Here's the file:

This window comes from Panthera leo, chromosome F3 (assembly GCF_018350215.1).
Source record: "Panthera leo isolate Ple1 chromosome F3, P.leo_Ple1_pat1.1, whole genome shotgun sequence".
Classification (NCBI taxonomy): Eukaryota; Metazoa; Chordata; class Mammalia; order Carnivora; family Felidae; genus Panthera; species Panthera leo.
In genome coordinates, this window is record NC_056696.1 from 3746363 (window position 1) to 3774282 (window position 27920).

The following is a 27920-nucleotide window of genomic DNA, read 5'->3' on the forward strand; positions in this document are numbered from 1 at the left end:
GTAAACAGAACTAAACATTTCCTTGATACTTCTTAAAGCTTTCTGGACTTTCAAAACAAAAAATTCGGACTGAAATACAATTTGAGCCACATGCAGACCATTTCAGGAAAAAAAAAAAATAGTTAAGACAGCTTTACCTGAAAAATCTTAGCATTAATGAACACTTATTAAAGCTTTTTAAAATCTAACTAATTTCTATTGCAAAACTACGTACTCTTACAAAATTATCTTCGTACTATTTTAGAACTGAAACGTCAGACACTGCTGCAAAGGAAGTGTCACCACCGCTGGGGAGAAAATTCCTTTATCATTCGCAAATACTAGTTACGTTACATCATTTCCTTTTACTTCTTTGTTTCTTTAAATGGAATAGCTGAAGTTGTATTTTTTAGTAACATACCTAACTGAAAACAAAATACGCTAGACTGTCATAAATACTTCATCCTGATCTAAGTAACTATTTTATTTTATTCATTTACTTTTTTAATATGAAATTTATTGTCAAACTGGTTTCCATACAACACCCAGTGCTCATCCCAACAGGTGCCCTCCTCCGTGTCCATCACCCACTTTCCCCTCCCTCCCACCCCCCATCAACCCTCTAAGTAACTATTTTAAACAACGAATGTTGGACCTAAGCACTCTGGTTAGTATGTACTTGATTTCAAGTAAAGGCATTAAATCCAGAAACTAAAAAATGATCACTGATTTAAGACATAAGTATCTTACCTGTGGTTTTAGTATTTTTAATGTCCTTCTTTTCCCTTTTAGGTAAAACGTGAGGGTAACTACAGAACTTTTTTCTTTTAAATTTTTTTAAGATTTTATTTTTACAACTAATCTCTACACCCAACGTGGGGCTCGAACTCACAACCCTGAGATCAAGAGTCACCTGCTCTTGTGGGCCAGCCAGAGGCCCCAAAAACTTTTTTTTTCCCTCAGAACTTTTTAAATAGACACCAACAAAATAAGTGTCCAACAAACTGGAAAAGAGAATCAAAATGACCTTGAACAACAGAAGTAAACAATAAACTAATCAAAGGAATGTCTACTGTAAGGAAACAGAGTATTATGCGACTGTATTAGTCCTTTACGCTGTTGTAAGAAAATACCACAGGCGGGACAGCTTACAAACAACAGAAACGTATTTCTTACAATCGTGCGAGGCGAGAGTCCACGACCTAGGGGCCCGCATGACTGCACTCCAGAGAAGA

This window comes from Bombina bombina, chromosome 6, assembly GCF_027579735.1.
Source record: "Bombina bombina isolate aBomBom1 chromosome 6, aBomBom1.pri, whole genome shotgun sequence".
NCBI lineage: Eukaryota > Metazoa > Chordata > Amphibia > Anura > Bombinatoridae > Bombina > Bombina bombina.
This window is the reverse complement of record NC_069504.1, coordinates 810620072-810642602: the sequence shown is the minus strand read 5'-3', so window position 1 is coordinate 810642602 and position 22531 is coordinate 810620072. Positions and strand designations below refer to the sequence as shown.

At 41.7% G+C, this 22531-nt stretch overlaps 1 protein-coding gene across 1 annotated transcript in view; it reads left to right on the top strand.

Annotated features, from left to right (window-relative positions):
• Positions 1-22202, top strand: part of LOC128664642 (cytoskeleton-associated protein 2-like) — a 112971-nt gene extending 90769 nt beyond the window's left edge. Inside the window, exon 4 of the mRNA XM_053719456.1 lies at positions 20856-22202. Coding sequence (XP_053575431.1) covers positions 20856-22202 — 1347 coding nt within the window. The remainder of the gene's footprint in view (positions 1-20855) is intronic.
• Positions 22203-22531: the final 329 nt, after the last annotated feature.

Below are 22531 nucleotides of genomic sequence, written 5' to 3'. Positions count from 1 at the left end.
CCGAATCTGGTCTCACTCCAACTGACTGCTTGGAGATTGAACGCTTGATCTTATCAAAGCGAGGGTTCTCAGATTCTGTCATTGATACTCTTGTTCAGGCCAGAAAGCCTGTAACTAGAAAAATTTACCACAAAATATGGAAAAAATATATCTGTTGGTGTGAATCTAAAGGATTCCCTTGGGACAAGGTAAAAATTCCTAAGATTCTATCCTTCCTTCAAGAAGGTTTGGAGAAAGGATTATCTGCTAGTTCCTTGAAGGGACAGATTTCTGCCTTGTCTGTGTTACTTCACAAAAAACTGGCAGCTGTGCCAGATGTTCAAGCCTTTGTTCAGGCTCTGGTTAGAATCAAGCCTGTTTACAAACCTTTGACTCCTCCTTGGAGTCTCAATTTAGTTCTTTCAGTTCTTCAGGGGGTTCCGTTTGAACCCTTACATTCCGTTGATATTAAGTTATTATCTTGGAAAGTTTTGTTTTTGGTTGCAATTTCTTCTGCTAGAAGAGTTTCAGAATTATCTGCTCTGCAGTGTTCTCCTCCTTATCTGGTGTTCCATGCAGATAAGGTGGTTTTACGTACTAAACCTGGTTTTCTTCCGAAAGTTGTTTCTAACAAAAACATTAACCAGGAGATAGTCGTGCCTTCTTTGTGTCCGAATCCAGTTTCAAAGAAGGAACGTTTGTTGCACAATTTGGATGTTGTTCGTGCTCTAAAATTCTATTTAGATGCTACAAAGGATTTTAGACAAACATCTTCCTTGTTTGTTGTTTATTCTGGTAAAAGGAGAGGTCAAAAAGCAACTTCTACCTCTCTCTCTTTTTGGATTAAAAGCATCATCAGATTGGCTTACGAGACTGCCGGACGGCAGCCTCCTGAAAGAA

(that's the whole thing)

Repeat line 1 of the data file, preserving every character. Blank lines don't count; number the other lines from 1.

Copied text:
This window comes from Panthera leo, chromosome F3 (assembly GCF_018350215.1).